“Sherlock Holmes is roused from drug-induced depression by a beautiful young woman. Her name is Mary Morstan and every year since the mysterious disappearance of her father, she has received a lustrous pearl. Now her anonymous benefactor has requested a meeting and she wants Holmes and Watson to accompany her. Together they uncover a story that began in far-off India with unimaginable treasures and terrible betrayal.“
I’ve gone and read another Sherlock Holmes novel!
All right, confession time. I didn’t really pick this book up because I was intrigued with the story. All I know of this story was that Watson meets the woman he will eventually marry. The real reason I picked up this book was because it featured a nice cover–and an introduction by Martin Freeman.
The introduction is actually just the actor talking about being a fan of the fictional detective, of being asked to audition for the modern adaptation by BBC, and his initial hesitation at accepting the part of John Watson. That’s actually more interesting than The Sign of Four.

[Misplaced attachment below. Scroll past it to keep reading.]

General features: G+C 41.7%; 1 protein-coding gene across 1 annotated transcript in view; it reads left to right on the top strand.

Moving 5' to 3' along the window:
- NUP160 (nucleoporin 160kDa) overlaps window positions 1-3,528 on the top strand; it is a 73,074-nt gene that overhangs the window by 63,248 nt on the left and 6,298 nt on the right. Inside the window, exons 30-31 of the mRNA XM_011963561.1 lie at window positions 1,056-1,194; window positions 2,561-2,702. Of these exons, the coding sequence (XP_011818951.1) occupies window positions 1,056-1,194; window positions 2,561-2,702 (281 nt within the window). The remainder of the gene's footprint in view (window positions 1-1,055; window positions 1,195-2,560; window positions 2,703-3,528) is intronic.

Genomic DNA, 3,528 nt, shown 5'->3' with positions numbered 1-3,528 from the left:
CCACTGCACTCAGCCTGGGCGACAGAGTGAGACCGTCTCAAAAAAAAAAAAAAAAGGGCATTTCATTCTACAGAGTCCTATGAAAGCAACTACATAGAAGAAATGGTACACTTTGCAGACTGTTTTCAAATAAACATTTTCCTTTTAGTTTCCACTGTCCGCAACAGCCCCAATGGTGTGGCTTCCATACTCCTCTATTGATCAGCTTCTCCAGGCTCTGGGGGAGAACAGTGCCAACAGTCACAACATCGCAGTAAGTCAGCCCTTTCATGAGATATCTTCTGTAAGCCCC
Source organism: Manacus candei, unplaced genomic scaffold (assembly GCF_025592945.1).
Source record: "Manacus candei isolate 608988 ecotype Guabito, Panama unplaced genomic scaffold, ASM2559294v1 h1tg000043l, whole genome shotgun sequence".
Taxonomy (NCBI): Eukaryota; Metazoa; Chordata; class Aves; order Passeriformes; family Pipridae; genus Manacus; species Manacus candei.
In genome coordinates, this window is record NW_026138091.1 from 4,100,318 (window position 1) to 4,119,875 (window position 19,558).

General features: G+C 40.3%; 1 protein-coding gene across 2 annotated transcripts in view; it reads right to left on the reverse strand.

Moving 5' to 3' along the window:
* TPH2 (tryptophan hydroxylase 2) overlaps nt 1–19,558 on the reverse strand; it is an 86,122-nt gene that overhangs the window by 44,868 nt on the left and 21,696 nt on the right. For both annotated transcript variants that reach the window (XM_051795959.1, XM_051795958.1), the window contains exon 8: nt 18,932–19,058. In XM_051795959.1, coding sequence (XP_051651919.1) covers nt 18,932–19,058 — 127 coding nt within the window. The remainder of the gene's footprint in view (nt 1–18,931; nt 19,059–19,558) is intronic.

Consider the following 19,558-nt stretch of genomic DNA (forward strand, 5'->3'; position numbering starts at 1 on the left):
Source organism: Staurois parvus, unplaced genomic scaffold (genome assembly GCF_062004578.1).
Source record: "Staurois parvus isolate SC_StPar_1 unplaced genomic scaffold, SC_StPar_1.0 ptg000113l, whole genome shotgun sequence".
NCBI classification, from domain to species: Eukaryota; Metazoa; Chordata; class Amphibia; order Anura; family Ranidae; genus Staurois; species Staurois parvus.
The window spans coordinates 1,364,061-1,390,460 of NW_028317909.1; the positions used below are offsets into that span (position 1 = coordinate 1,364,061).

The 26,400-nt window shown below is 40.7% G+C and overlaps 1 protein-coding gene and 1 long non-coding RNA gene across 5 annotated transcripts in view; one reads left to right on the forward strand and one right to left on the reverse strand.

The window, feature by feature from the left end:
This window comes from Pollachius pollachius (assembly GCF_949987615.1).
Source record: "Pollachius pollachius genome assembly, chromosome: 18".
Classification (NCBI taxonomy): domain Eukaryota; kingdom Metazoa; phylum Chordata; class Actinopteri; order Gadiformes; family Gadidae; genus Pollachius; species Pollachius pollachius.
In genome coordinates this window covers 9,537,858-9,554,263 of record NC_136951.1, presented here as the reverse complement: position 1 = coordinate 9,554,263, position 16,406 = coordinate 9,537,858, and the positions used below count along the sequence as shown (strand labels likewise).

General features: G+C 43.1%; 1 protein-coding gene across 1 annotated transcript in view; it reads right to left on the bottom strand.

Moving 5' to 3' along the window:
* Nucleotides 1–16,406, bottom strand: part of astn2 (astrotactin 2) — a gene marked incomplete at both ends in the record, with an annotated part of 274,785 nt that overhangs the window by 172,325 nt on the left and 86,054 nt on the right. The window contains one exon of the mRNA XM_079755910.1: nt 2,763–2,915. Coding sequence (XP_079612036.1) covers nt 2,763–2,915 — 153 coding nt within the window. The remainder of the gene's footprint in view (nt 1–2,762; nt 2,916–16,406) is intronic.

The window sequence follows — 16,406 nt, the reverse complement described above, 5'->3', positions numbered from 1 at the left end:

Maybe it’s because I’ve been spoiled by the modern adaptation, with its mile-a-minute exposition that really dazzles, or maybe it’s just because The Sign of Four isn’t as engaging as any of the other Sherlock Holmes stories. This one bored me a little.
But, I must say, the synopsis is really well-written. It does lead you on into thinking that this book is about the mystery of the pearls that Mary Morstan receives. Well, it is–and yet, it also isn’t. How do I say this? The mystery Mary Morstan introduces is not the actual mystery that we need to solve. In fact, Miss Morstan’s mystery is no mystery at all.
I do wonder why Sir Arthur Conan Doyle thought it was necessary to include the character of Miss Morstan. Was it really his plan to have Watson fall in love with the woman? If so, for what purpose? In most of the novels I’ve read where Watson is already married, Mary rarely ever plays a big part.
But how do you question an author long dead? I guess this will have to remain a mystery for me–unless someone out there knows the story behind the creation of Mary Morstan.